Autonomy: Every parent can attest to the onset of autonomy with their toddler’s first utterance of the singularly powerful word, “No!” While developmentally autonomy is most commonly associated with the “Terrible Twos”, the human need for a sense of control over one’s own destiny and the exercise of personal choice and freewill continually increases with knowledge, experience and enhanced perspective.  Never underestimate the power of choice.

Predictability:

We are wired from birth to seek social reward and avoid social threat.  Our brains constantly scour and evaluate our interactions and environments to protect us and increase our chances for survival. When our social interactions and environments are predictable, anticipated social threats are minimized, allowing us to reduce our defenses, feel relaxed, get creative, extend trust and collaborate. When those upon whom we rely behave unpredictably, or when our environments are unpredictable, perceived social threat is increased, trust is reduced, and defensive behaviors take precedence.

Status:

One need only look to social history to note that those with higher group status experience greater social power, live more comfortable lives and experience a greater probability of survival than those at the bottom of the pecking order.  In our working lives, things are not much different. Those higher in organizational status enjoy more perks, power and professional influence than those in the lower echelons.  Status takes many forms including, but not limited to position, social media, influence and prominence, and membership in exclusive clubs and associations. While the need for status varies by individual, the power of status is undeniable.

Fairness:

Fairness often defies an obvious and superficial sense of what is logical and rational.  And that is the rabbit-hole where many leaders have descended into the abyss, because the perception of “fair and equitable” treatment is informed by individual experience, culture, emotion, logic, historical precedence, past-practice, predictability and congruence of intention and behavior.  Evaluate the consistency and equitability of your own leadership decisions and practices.  Remember that the perception of inequitable treatment has ignited civil unrest and launched social revolutions in recent and historical societies, both domestic and abroad.  This social trigger is a tinder-box.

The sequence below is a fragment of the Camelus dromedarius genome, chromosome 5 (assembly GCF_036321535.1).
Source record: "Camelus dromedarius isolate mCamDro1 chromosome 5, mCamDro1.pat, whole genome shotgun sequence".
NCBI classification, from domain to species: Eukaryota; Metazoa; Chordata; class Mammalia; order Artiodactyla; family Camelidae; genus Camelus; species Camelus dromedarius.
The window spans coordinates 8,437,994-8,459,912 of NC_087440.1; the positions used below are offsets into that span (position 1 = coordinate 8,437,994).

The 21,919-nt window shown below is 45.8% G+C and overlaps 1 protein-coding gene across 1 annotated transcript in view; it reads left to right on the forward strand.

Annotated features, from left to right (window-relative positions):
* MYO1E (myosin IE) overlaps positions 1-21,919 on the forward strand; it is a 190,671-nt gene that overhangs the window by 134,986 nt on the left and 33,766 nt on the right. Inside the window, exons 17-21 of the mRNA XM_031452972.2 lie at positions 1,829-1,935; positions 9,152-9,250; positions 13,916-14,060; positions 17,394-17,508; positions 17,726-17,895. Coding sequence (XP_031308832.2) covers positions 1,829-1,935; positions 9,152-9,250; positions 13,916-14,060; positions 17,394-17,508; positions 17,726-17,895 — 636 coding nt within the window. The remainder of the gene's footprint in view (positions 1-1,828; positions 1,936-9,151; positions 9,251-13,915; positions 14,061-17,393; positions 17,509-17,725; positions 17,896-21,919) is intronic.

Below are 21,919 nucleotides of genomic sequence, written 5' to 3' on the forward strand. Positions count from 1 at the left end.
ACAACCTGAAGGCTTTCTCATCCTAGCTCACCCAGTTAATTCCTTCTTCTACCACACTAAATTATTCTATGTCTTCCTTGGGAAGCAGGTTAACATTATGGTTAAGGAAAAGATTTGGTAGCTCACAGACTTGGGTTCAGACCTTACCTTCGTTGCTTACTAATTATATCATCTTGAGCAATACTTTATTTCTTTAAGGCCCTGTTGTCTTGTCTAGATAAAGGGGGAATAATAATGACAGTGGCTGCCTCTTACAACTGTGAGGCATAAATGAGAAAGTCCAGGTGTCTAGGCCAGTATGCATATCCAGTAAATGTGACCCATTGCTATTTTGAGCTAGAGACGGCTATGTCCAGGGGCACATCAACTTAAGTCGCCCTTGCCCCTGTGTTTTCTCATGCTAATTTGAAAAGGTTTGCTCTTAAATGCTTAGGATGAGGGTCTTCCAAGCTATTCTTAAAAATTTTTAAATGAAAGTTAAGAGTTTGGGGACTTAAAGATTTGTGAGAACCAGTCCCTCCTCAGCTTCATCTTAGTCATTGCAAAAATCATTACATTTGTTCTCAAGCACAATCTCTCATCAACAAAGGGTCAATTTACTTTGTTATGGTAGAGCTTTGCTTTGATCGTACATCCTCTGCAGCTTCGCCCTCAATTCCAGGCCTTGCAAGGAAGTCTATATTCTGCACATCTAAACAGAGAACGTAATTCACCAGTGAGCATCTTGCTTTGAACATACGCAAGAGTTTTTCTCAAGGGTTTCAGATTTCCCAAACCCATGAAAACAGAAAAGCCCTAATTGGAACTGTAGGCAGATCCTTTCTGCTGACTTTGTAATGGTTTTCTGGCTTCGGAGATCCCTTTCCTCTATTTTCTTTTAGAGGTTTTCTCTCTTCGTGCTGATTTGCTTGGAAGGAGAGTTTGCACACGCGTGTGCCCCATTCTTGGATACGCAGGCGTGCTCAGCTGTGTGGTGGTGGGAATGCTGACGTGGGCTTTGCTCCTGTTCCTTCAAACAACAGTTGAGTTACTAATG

Will your leadership diffuse or ignite the flame?  

 

Theresa L. Garcia, PCC, MSOD, SPHR prepares F50 NextGen thinkers around the world to transform their careers, business and society through confidential, brain-centric leadership coaching and organization design strategy.  Theresa.Garcia@TrustLeadGrow.com / 480-575-0820 / TrustLeadGrow.com.

Article Resources (if needed):

  • Why Rejection Hurts: What Social Neuroscience Has Revealed About the Brain’s Response to Social Rejection; Eisenberger & Lieberman, Trends in Cognitive Science, July 2004
  • An Experimental Study of Shared Sensitivity to Physical Pain and Social Rejection, Eisenberger, Lieberman, Jarcho, Naliboff, 2006; Eisenberger, Lieberman & Williams, 2003
  • Mindsight: The New Science of Personal Transformation, Daniel J. Siegel, MD, 2010
  • The Organization of Behavior, Donald Hebb, 1949
  • Conscious and unconscious emotional learning in the human amygdala, JS Morris, A. Ohman, RJ Dolan RJ, 1998
  • Lesions of the human amygdala impair enhanced perception of emotionally salient events, Adam K Anderson and Elizabeth A. Phelps, 2001
  • The Role of Social Groups in the Persistence of Learned Fear, A. Olsson, JP Ebert, MR Banaji, and Elizabeth A. Phelps, 2005
  • A neural substrate of prediction and reward, Schultz, Dayan & Montague, Science, 1997
  • Your Brain at Work: Strategies for Overcoming Distraction, Regaining Focus, and Working Smarter All Day Long, 2009
  • Handbook of Neuroleadership, D. Rock and A. Ringleb, 2013